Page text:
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John Fox most sensible choice for Bears

CHICAGO -- Chicago Bears chairman George McCaskey and team president Ted Phillips took a critical look at the club’s disastrous 2014 season and reached the conclusion that keeping "the status quo was not an option."

The hiring of soon-to-be 60-year old John Fox represents a genuine break from the status quo.

Fox arrives in Chicago with a wealth of head coaching experience after spending nine seasons in Carolina (2002-10) and four in Denver (2011-14), reaching the playoffs a combined seven times, and finishing as the runner-up in two Super Bowls.

This breaks the franchise’s tradition of hiring first-time head coaches.

Though new general manager Ryan Pace had what several sources described as a "tight" relationship with former Buffalo Bills head coach Doug Marrone, whom the Bears interviewed on Tuesday along with Detroit Lions defensive coordinator Teryl Austin, Fox became a no-brainer the moment he "mutually parted company" with John Elway and the Broncos.

The Bears, coming off a 5-11 train wreck, could ill afford to pass on Fox, especially after the Bruce Arians debacle from two years ago, when former general manager Phil Emery bypassed Arians (21-11 in Arizona) in favor of Marc Trestman (13-19).

Can you imagine Pace choosing Marrone over Fox, and two or three years later firing Marrone after he failed to pan out in Chicago?

It would be disastrous for the organization.

Even if Fox falls short of turning the Bears into a perennial playoff participant, at least the young GM would be able to mount an honest defense: He hired the best man available at the time.

However, strong evidence suggests Fox can change the Bears’ culture.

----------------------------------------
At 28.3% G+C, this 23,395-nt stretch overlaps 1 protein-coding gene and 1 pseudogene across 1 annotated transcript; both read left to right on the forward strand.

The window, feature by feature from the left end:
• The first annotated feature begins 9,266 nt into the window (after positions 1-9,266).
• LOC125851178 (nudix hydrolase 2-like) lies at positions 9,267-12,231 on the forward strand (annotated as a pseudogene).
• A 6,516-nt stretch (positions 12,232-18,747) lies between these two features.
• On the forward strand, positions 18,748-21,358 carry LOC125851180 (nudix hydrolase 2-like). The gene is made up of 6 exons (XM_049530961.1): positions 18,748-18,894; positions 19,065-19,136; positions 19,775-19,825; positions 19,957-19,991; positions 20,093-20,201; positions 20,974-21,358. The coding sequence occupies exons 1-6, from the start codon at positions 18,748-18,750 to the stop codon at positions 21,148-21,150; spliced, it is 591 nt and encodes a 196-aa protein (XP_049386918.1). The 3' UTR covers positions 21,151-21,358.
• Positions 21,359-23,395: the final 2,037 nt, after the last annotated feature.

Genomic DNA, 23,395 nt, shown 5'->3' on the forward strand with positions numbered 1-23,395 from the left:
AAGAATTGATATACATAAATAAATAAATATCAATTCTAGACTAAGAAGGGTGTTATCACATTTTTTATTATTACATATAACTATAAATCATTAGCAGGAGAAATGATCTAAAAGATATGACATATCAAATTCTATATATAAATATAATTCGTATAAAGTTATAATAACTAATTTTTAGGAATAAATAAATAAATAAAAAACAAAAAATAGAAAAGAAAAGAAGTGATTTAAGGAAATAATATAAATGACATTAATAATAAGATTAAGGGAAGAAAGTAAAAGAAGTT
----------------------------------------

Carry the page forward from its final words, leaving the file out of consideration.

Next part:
Fox comes from a defensive background, serving as the defensive coordinator for the Los Angeles Raiders and New York Giants before landing his first head coaching gig in Carolina, where he went 78-74 overall (three playoff berths, one NFC championship).

Fox’s four-year stint in Denver produced 49 total wins, four consecutive division titles and a Super Bowl appearance last season.

For comparison's sake -- Marrone went 15-17 in Buffalo.

One former Fox player predicted: "[Coach Fox] will bring stability to the Bears. Coach Fox is definitely a players’ coach, but he also preaches discipline, and he’ll lay down the law if he has to. He will immediately improve the defense, while also putting a higher priority on running the football. Honestly, he is a great fit for the Bears. Chicago is lucky he left Denver."

What about Jay Cutler? Can Fox co-exist with Cutler if the quarterback remains on the Bears’ 2015 roster?

"I don’t know what the plans are with Jay, but if he stays, Coach Fox won’t have a problem with him," the player said. "Jay will respect John. How can he not? Coach Fox is a tough guy. He won’t tolerate anything less from Jay."

Respect, authority, stability and credibility -- four words rarely uttered at Halas Hall since Lovie Smith left town.

Even close to 60 years old, Fox provides a breath of fresh air the Bears badly craved.